Sadly, this rather ‘normal’ turn for Blossom is about as much respect as the series shows to the girls’ original identities, especially when compared to the treatment received by her cooler-color-coordinated sisters.

Source: The Powerpuff Girls Ep. 52 “The Mane Event” (2000)

Related: The CW Hires Anti-White Racist Yana Perrault For Live Action Powerpuff Girls Show

The trio’s more-reserved and innocently optimistic member, Bubbles (Dove Cameron), is now a washed-up Hollywood celebrity “hoping to capitalize on her childhood fame.”

She’s had “two stints in rehab and three failed reality show pilots” since leaving Townsville, only returning at the start of the series in order to film a ‘comeback’ documentary based on her life.

In an attempt to drive home how ‘adult’ the series is, Bubbles’ sexuality is also put front and center, with the former superhero even being teased over a time when her sisters threatened to “leak your nudes everywhere!”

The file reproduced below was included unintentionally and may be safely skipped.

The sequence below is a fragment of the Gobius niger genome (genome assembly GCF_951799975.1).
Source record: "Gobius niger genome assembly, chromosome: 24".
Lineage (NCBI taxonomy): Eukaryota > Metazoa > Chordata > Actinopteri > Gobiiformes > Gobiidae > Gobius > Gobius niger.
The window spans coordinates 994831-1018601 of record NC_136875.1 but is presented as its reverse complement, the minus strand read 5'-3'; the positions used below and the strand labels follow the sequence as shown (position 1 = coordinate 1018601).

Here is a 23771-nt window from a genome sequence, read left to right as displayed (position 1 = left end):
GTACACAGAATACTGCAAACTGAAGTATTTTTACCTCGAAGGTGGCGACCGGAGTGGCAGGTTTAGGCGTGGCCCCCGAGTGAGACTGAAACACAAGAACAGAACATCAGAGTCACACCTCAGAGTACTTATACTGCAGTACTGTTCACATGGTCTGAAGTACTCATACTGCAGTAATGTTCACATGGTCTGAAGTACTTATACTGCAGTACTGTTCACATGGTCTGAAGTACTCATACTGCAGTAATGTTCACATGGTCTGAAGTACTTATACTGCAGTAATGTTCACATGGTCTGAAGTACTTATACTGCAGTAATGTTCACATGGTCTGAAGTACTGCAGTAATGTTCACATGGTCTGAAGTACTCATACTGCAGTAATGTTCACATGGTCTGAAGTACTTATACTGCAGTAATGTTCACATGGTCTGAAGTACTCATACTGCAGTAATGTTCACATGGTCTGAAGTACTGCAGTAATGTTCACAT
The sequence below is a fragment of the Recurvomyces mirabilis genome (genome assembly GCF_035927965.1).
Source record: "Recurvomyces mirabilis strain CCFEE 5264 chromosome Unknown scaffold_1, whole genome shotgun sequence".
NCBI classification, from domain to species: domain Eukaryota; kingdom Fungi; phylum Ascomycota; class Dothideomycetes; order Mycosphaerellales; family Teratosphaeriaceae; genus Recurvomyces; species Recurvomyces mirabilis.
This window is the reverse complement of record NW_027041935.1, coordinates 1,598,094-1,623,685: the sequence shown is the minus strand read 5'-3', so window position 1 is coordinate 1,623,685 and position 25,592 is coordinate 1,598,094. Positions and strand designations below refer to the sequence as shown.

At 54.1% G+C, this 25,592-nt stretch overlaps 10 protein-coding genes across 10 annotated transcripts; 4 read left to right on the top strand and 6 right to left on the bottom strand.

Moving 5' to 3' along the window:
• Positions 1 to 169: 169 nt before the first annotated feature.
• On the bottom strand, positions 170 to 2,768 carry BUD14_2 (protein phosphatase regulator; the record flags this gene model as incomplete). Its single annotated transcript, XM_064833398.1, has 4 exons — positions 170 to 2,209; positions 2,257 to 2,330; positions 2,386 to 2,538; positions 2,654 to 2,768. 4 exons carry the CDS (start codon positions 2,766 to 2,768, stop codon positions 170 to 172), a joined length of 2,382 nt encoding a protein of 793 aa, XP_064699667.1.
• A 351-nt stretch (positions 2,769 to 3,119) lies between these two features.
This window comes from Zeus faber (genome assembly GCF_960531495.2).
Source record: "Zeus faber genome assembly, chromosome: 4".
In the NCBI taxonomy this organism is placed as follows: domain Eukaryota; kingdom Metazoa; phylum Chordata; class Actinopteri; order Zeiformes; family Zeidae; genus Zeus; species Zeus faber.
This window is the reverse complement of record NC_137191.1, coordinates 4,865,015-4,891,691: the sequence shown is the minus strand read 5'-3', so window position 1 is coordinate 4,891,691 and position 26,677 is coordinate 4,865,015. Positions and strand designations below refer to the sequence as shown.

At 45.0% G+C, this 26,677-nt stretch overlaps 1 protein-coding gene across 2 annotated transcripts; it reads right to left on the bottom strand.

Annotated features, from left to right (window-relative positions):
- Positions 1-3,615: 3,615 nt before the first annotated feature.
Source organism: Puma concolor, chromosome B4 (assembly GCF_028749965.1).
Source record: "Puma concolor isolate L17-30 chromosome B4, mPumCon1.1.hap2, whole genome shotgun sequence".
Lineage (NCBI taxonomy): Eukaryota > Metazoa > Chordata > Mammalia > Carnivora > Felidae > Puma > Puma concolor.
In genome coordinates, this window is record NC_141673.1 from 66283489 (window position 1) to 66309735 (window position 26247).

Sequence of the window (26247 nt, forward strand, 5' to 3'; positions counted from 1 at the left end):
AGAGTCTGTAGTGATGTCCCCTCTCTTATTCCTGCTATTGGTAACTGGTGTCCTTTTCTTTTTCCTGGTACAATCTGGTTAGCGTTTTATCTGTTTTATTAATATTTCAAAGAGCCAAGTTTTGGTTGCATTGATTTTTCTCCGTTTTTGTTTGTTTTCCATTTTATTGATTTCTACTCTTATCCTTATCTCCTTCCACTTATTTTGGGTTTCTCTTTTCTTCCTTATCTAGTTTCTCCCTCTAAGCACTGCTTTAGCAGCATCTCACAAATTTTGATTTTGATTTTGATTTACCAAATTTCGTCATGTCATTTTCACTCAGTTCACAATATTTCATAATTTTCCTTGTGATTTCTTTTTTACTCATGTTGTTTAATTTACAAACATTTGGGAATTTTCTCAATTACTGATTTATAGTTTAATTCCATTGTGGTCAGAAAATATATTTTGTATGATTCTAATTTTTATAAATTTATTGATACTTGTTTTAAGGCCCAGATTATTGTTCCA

Source: The Powerpuff Girls Ep. 55 “Bubblevision” (2000), Cartoon Network Studios

There’s also a moment when, after Bubbles quips that the name of her documentary is ‘Bubbles. Is. Back!”, her sister Buttercup retorts, “Not to be confused with your other film, ‘Bubbles on her back.’” 

However, it should be noted that it’s unclear whether this is a joke made at the expense of Bubbles’ sexual propensity or if, in-universe, she actually ‘starred’ in such a film, as the script does not provide any further details on the topic.

Source: The Powerpuff Girls Ep. 52 “The Mane Event” (2000)

Related: The CW To Subvert Expectations With New Live-Action Powerpuff Girls That Hate Their Younger Selves

As for Buttercup, gone are her tomboy attitude and angst, instead replaced with the social media pandering qualities of a generic ‘strong female character’ and a character whose description amounts to little more than ‘sex-obsessed lesbian.’

At multiple times in the script, Cody, Regnier, and the studio go out of their way to highlight Buttercup’s sexuality.